The fetal heart tones were low. Pitocin was found to be programmed to run at 72 milliunits/minute. The RN stated she had meant to place Pitocin at 12 milliunits/minute and inadvertently set it at 72. The Pitocin was turned off, and the patient was positioned on her right side. An IV fluid bolus was given.
The nurse mistakenly opened the magnesium sulfate infusion wide open instead of lactated Ringer’s as ordered. The patient complained of feeling flushed. The error was discovered, and the infusion was discontinued. There was no adverse outcome to the patient.
The physician gave a verbal order for Brethine® (terbutaline) 0.25 mg subcutaneous, but the nurse administered a 2.5 mg dose. Transient fetal tachycardia and maternal hypotension occurred. The patient was monitored, and no further intervention was required.
Wrong-Rate (IV) Errors in the Labor and Delivery Unit
Another medication error event type that often leads to overdoses is wrong-rate errors. A total of 58 (2.2%) medication error reports associated with the labor and delivery unit submitted to the Authority involved wrong-rate errors associated with IV infusions. Of these, 49 (84.5%) events reached the patient, and 2 (3.4%) resulted in patient harm. A total of 32 reports involved high-alert medications, accounting for 55.2% of the errors. The top three drugs involved in wrong-rate (IV) errors were oxytocin (25.9%), hydrations (20.7%), and magnesium sulfate (13.8%).
The following are examples of wrong-rate errors reported to the Authority.
The RN increased the rate [of the oxytocin infusion] to 725 mu instead of 5 mu. The infusion ran for several minutes before being discovered. Brief fetal deceleration was noted. There were no anticipated sequelae to mother or baby. The mother and baby were discharged home in stable condition.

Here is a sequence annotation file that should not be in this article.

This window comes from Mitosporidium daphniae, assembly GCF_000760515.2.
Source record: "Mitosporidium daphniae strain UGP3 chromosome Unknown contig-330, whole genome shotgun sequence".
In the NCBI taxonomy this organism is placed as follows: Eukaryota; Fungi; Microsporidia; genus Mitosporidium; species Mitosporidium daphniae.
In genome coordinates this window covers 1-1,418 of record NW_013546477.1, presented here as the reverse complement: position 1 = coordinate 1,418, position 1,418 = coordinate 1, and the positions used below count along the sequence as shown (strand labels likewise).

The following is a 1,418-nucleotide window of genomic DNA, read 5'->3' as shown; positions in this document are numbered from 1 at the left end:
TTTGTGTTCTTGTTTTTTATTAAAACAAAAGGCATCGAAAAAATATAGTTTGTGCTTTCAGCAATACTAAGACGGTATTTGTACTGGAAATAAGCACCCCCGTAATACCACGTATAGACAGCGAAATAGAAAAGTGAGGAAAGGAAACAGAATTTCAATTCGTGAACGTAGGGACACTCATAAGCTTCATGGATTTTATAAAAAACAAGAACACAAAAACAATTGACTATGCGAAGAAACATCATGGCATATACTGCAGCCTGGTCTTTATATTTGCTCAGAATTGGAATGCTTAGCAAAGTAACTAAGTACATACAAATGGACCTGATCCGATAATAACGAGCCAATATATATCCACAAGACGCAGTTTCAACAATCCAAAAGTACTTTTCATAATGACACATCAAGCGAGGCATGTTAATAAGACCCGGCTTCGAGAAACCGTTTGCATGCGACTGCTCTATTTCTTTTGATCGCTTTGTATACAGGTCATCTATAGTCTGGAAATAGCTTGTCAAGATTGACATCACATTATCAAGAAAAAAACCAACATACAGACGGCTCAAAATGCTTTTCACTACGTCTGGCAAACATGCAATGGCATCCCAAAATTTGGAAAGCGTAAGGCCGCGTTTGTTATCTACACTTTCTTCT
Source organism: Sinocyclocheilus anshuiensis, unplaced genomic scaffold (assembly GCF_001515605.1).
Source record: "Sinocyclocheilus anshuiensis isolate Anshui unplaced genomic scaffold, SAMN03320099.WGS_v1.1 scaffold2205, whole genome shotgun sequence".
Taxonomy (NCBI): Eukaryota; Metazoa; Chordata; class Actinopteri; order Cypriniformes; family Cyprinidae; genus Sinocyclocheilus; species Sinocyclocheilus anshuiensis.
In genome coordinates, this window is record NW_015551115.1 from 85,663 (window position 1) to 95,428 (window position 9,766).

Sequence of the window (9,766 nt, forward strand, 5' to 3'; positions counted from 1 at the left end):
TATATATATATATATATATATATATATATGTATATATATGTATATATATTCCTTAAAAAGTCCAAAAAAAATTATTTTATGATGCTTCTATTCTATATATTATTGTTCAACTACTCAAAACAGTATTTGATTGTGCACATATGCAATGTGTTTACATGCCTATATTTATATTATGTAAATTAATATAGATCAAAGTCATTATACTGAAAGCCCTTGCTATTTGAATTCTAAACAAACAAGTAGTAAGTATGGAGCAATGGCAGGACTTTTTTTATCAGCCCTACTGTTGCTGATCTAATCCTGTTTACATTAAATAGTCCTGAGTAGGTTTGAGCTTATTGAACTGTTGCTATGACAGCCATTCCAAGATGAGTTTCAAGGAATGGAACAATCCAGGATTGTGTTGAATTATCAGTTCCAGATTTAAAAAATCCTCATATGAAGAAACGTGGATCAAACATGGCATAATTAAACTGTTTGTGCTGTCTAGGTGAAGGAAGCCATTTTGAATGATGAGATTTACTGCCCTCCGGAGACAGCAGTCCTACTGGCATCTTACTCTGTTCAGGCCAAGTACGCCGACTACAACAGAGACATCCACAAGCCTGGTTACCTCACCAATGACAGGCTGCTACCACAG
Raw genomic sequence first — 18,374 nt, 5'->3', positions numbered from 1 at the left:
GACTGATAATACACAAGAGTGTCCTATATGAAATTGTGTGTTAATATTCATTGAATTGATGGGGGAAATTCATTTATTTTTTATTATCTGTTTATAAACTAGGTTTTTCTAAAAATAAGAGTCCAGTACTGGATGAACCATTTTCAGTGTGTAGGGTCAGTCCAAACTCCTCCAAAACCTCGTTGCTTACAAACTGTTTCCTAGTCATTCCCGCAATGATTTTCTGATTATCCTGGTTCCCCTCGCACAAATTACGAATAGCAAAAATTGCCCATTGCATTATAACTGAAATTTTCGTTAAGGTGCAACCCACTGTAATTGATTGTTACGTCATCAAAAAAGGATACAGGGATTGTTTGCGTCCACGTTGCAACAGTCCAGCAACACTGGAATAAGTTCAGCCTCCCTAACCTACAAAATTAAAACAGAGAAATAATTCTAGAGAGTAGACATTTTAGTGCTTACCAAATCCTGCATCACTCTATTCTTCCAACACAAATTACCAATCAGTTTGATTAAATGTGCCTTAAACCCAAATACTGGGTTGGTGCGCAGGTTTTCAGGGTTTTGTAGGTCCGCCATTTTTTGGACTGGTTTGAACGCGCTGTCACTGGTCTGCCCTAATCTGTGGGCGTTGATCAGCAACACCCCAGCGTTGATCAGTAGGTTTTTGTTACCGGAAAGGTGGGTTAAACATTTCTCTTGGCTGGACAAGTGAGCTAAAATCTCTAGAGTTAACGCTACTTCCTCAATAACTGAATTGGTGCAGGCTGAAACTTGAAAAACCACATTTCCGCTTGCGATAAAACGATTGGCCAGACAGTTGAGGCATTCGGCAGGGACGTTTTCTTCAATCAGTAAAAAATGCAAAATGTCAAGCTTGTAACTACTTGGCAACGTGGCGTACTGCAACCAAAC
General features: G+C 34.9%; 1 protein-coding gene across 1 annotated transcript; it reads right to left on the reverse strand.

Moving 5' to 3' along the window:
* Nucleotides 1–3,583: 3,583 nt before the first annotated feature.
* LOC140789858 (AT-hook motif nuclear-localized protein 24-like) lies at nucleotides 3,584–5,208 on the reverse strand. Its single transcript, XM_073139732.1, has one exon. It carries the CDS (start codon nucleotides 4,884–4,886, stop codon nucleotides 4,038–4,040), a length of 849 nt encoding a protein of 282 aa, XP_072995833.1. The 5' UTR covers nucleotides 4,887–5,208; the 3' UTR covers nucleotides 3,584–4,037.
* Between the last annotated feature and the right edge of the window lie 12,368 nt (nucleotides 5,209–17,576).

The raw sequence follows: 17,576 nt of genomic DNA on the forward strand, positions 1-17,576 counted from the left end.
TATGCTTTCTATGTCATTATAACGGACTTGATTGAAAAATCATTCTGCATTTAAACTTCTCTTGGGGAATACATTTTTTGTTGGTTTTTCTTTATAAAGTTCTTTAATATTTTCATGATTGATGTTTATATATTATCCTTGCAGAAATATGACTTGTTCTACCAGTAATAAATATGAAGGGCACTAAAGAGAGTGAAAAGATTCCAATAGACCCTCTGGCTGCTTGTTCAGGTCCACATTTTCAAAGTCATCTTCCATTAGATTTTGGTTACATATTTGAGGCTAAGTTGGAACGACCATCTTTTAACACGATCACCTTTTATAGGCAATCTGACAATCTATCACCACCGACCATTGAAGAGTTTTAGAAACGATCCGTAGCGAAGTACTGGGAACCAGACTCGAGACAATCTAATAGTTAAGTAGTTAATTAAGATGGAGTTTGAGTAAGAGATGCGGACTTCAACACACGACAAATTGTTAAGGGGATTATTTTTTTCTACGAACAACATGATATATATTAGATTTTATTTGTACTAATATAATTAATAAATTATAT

Insulin was ordered for 1.6 units per hour per protocol. The infusion was begun, and 20 minutes later it was noted that the rate was 106 units per hour. The insulin was stopped, the physician was notified, and dextrose was increased.
Risk Reduction Strategies
Based on the review of reports submitted to the Authority, as well as observations at the Institute for Safe Medication Practices and in the literature, the following strategies may help prevent medication errors in the labor and delivery unit and mitigate patient harm when errors do occur.
Establish standardized concentrations and dosing regimens for oxytocin, magnesium sulfate, and other high-alert medication infusions, and if possible, provide commercially available or pharmacy prepared solutions to eliminate the need for nurse preparation at the point of care. Avoid using nonstandard concentrations. Develop specific protocols for the administration of bolus doses. Establish dosing and administration protocols and standard order sets for magnesium sulfate, oxytocin, and other high-alert medication infusions. As part of this work, standardize the unit of measure used to prescribe magnesium sulfate (e.g., g, mEq) and to report lab values (e.g., mg/dL, mEq/L, mmol/L).1,12
Infusion Pumps and Administration Sets
Adopt a policy that
all IV medications be administered via infusion pump, preferably a smart pump with operational dose range alerts. For epidural infusions, use pumps that look different than pumps used for IV infusions. Avoid the use of dual-channel pumps for simultaneous administration of IV
and epidural drugs. In addition, use yellow-lined tubing without injection ports for epidural infusions in order to set its appearance apart from regular IV tubing, and never use it for anything other than epidural administration. Likewise, when drug infusions are discontinued, require the immediate removal of those drug infusions from the patient’s access site, pump, and IV pole to prevent later accidental infusion.11
Use bold fonts to label IV infusion bags of oxytocin, magnesium sulfate, and other high-alert infusions to differentiate them from each other and from IV hydration infusions. In addition, label infusion pumps with the name of the solution being infused as well as the IV tubing near the IV pump. When infusions are started or the rate is adjusted, trace the tubing by hand from the IV bag, to the pump, and then to the patient for verification. For epidural medications, clearly label infusion bags and syringes that contain epidural medications as well as epidural infusion pumps with the designation “For Epidural Use Only” in large type.1,2,11